Disposable cling wraps offer convenience, but aren't earth friendly. If you've ever had to seal a can of cat food or wrap your kid's lunch in cling wrap, you know a re-usable option would just be awesome!
Enter re-usable cling wraps made from our favorite 100% cotton tenugui cloths. Each tenugui cloth measures 3' x 1' and come in a variety of colors and patterns so you can choose the one that fits you and your family best. Priced at $16 per cloth, you can easily make 2 to 3 cling wraps per cloth depending on the size you're seeking. The only other essential material in this tutorial is the beeswax which we found for $12. If you're using three plastic sandwich bags per day, and a box of 150 costs $10, you're looking to spend $70 a year on something you throw away after a single use! A re-usable wrap is definitely the more earth friendly and budget friendly option.
What You'll Need:
- Cosmetic-grade beeswax pellets. We found these worked best!
- 100% cotton tenugui cloths
- Shears or pinking shears. We love the MoMA approved, classic Fiskar design for our pinking shears
- Parchment paper. We used this unbleached chlorine free parchment paper that avoids dumping chlorine and chlorine additives into our river, lakes and streams.
- Baking sheet
- Hanger (optional)
- Clips (optional)
- Ruler (optional)
Our Lab Tip For Your Tenuguis: We had fun and tested A LOT of different patterns for this tutorial. We learned that red and black dyed tenuguis tended to bleed. If you experience bleeding during the waxing process, know that you can easily wash off the wax with hot water and detergent, and most of the bleeding should come out of the fabric and return the cloth back to normal. Additionally, it may be possible to prevent bleeding in the first place by lowering the temperature to the lowest possible oven setting.
1. Cut The Fabric: Preheat the oven to 250°F or the lowest setting. Iron your tenuguis so your cloth is smooth and flat when you cut. Cut the fabric into sizes that will fit your baking sheet - you can make your wrap as small or as large as you like. The above Shiba Inu tenugui cloth is cut to 6'' x 6.5''. It can easily wrap the top of an open can of dog food! For a snack bag, use a 7" by 14" piece of fabric, while a 14" by 12" sheet will cover most sandwiches. Cutting tenuguis with pinking shears will help prevent your cloth from fraying.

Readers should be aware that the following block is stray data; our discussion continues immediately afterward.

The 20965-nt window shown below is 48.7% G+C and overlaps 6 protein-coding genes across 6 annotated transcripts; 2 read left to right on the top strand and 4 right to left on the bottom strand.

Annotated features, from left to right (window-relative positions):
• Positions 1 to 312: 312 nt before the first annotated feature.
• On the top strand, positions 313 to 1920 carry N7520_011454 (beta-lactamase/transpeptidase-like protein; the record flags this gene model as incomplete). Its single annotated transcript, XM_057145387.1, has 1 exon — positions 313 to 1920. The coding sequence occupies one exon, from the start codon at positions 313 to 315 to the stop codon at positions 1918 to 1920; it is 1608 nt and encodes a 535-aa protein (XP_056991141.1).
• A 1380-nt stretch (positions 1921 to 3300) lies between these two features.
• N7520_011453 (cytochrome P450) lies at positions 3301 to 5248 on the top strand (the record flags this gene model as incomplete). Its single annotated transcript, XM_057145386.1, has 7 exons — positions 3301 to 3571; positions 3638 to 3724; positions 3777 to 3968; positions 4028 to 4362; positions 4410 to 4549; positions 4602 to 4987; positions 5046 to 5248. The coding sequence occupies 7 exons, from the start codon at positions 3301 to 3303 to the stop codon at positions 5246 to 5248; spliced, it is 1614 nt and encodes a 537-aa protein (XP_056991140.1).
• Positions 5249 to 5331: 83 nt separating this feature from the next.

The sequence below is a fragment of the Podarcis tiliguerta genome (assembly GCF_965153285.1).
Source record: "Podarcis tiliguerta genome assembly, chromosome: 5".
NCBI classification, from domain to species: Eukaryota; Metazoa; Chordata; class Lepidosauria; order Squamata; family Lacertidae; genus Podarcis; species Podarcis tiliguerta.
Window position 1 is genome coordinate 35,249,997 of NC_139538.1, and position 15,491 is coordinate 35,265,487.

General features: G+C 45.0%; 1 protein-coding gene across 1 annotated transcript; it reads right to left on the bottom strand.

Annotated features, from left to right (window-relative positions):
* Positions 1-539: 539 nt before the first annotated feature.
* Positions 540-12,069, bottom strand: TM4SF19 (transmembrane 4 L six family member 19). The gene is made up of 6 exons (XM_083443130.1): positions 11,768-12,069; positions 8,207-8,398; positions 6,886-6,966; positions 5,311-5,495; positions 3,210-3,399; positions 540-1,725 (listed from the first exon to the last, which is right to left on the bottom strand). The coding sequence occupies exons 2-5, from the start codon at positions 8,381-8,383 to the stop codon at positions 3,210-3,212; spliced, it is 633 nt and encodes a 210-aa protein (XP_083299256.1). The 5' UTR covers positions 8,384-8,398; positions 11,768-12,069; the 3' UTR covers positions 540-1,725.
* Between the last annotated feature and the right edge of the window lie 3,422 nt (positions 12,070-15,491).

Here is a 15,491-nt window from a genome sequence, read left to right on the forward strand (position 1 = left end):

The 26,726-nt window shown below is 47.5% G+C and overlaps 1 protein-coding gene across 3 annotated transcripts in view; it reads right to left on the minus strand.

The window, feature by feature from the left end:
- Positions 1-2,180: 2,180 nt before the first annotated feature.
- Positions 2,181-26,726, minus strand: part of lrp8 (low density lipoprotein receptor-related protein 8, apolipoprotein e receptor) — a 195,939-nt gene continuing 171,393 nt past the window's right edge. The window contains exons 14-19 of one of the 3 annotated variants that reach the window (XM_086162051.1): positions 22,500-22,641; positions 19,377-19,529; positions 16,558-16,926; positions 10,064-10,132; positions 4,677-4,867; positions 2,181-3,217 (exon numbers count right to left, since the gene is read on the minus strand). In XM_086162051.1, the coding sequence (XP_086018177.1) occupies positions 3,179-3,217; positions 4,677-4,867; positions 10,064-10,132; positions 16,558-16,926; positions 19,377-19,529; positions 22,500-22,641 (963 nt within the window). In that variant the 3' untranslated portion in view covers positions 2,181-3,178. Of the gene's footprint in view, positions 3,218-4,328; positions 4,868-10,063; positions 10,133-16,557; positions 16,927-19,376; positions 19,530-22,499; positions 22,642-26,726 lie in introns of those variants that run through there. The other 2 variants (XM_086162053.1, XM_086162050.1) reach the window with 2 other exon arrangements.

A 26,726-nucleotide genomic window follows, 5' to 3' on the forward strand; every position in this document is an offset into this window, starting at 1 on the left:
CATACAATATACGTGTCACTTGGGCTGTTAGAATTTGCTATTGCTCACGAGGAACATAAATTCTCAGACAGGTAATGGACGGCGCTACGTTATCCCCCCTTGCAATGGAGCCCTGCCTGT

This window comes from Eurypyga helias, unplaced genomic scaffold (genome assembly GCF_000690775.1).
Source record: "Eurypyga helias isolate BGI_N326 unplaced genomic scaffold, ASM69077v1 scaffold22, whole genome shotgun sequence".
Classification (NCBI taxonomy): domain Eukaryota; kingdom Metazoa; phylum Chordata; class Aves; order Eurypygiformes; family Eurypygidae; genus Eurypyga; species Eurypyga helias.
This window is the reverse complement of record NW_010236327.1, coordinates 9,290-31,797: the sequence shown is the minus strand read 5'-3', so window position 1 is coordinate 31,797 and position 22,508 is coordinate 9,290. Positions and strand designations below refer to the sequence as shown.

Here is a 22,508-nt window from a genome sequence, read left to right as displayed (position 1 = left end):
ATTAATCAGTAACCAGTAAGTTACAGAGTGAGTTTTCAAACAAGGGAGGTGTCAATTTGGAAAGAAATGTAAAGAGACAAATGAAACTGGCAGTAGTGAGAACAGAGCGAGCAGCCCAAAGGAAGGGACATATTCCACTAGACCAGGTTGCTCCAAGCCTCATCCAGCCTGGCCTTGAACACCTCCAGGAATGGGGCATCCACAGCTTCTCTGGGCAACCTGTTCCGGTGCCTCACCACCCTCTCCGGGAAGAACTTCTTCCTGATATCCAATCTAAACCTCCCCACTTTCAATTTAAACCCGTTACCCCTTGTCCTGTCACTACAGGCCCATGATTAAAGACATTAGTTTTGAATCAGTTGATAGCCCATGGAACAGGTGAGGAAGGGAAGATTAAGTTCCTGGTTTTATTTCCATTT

2. Place On a Baking Tray: Line a baking sheet with parchment paper and place the fabric on top. Use a fresh piece of parchment paper each time you make another wrap.
3. Sprinkle The Beeswax Pellets: Evenly distribute a liberal amount of beeswax pellets all over the fabric. Make sure you get pellets near the edges and corners too. You'll need the ends to be properly coated so they can cling to your jars and also seal shut when you wrap sandwiches.
4. Melt And Spread The Beeswax: Place your tenugui sheet with pellets in the oven for about 5 to 6 minutes. When the pellets melt completely, take the tray out and use a paintbrush to spread the wax evenly over the entire fabric. If necessary, you can add more beeswax pellets and bake for another minute.
NOTE: The beeswax will stick to the brush, so use one you're okay discarding or saving to make future beeswax wraps.
5. Let Your Tenugui Cling Wrap Dry: Using fingers, chopsticks or tongs, carefully remove the fabric from the baking sheet. It should feel cool to the touch after waving it for a few seconds in the air. Hang the fabric up to dry. You'll notice that the wax will dry after just a few minutes, but you can dry them longer if needed.
6. Customize to Your Liking: Once the wax isn't tacky, you can use the wrap to seal jars or cans like you would use regular cling wrap, and wrap them directly around food like a sandwich or onigiri rice ball. Though we did not try this ourselves, we've also found examples online of hand sewn wax wraps turned into baggies for carrying loose snacks. To do this, take a 7" x 14" piece of waxed fabric, and fold the fabric in half with the non-treated sides facing inward. Hand sew the two sides together, leaving the top open. Turn the bag inside out, and add a button as a closure or stitch velcro to both sides. Toss some pretzels in and close shut.